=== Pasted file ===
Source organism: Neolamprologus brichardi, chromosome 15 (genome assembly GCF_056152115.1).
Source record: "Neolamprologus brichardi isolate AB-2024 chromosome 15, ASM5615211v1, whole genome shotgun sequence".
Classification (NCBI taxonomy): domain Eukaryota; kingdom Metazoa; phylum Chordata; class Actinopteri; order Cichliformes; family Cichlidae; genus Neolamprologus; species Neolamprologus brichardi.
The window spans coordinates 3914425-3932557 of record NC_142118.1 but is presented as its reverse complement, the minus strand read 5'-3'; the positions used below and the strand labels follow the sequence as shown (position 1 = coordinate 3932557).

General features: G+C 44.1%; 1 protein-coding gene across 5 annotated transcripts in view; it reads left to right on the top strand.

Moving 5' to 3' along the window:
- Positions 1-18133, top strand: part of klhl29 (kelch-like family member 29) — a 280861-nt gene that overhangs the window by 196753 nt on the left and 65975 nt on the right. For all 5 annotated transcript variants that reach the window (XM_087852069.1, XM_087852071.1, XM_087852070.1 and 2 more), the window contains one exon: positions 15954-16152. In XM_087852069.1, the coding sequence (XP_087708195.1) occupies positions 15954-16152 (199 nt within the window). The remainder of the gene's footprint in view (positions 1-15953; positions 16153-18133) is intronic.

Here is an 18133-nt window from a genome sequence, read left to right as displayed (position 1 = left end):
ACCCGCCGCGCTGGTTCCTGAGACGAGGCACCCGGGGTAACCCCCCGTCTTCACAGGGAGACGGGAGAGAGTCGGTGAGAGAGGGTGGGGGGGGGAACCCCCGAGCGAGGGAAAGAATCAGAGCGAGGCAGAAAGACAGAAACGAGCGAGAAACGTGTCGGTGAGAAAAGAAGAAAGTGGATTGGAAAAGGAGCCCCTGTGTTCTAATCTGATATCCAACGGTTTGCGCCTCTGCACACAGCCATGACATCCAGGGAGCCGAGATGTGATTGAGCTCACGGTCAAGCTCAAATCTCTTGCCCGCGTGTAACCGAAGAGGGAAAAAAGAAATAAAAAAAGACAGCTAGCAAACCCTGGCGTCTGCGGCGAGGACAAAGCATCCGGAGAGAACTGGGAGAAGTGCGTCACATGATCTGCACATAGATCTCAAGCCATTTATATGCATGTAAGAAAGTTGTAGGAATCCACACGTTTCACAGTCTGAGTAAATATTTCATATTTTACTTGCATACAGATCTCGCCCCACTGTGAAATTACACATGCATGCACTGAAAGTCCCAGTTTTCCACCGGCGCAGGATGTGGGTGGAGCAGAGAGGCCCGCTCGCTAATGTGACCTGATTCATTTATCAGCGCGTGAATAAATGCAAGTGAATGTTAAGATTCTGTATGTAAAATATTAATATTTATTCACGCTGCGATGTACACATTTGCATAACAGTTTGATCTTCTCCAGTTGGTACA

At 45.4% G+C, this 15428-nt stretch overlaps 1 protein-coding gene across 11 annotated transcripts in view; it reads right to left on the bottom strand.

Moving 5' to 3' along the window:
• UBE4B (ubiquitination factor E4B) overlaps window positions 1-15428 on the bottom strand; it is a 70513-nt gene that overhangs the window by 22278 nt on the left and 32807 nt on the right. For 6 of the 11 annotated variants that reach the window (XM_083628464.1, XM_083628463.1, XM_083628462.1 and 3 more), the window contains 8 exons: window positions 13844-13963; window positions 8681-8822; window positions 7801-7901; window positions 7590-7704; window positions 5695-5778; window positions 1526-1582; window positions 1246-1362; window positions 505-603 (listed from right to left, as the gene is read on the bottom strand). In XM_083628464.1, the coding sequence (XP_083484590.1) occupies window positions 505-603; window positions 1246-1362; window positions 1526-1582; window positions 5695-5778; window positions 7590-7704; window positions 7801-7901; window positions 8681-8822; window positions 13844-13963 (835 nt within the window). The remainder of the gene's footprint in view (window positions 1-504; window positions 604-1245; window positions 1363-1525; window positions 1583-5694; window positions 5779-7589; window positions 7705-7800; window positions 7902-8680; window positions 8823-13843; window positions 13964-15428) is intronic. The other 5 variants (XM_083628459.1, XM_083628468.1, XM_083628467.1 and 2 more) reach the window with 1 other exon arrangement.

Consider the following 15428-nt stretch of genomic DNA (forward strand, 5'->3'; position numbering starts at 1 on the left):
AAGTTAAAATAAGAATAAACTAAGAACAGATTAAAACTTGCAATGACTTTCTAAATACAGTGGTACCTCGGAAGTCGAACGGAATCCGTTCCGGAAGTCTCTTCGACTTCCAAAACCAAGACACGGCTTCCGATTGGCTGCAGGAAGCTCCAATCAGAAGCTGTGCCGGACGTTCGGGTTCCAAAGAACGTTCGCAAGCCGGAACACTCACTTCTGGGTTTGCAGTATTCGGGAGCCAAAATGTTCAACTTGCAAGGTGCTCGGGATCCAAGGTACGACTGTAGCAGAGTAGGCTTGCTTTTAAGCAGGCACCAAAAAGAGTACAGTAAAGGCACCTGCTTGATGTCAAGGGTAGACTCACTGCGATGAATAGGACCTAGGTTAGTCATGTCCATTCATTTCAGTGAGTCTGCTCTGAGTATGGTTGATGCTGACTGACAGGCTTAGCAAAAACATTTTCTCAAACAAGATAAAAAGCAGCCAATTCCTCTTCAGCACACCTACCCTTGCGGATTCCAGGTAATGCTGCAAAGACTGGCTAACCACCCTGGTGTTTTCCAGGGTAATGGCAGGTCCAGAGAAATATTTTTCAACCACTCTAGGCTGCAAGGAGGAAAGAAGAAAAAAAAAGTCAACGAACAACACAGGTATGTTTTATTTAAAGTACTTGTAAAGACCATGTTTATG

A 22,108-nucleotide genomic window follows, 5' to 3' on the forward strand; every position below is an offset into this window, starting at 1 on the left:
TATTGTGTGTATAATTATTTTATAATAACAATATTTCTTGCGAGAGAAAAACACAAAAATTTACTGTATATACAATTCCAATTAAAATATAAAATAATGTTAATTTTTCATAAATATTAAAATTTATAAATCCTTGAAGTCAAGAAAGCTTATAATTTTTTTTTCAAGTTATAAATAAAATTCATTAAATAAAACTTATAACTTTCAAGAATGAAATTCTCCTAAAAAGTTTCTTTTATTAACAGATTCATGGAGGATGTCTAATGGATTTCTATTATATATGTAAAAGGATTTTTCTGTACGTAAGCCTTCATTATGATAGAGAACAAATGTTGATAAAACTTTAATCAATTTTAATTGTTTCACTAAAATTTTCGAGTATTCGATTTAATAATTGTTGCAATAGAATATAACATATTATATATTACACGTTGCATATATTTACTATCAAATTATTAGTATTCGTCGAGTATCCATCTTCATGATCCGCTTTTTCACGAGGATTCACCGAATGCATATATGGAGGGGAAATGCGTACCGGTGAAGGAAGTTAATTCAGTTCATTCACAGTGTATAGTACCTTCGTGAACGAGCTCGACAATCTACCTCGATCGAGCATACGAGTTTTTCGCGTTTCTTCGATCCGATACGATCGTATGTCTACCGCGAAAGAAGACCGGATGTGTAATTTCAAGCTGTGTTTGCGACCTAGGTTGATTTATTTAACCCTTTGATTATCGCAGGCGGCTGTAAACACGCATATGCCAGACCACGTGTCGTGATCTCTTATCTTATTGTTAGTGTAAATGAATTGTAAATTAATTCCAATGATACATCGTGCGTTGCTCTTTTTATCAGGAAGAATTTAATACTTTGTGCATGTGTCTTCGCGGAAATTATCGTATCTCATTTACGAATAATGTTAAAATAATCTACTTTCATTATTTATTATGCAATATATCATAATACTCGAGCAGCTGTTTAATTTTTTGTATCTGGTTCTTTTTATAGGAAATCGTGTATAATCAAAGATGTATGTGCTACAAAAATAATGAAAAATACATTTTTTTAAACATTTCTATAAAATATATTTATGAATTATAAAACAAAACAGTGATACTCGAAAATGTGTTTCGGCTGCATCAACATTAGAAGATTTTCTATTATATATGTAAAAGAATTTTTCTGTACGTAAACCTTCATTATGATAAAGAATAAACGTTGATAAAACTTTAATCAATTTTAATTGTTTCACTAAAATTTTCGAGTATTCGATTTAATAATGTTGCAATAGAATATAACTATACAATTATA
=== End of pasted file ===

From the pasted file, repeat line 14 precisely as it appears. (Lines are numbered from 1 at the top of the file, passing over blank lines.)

AAGTTAAAATAAGAATAAACTAAGAACAGATTAAAACTTGCAATGACTTTCTAAATACAGTGGTACCTCGGAAGTCGAACGGAATCCGTTCCGGAAGTCTCTTCGACTTCCAAAACCAAGACACGGCTTCCGATTGGCTGCAGGAAGCTCCAATCAGAAGCTGTGCCGGACGTTCGGGTTCCAAAGAACGTTCGCAAGCCGGAACACTCACTTCTGGGTTTGCAGTATTCGGGAGCCAAAATGTTCAACTTGCAAGGTGCTCGGGATCCAAGGTACGACTGTAGCAGAGTAGGCTTGCTTTTAAGCAGGCACCAAAAAGAGTACAGTAAAGGCACCTGCTTGATGTCAAGGGTAGACTCACTGCGATGAATAGGACCTAGGTTAGTCATGTCCATTCATTTCAGTGAGTCTGCTCTGAGTATGGTTGATGCTGACTGACAGGCTTAGCAAAAACATTTTCTCAAACAAGATAAAAAGCAGCCAATTCCTCTTCAGCACACCTACCCTTGCGGATTCCAGGTAATGCTGCAAAGACTGGCTAACCACCCTGGTGTTTTCCAGGGTAATGGCAGGTCCAGAGAAATATTTTTCAACCACTCTAGGCTGCAAGGAGGAAAGAAGAAAAAAAAAGTCAACGAACAACACAGGTATGTTTTATTTAAAGTACTTGTAAAGACCATGTTTATG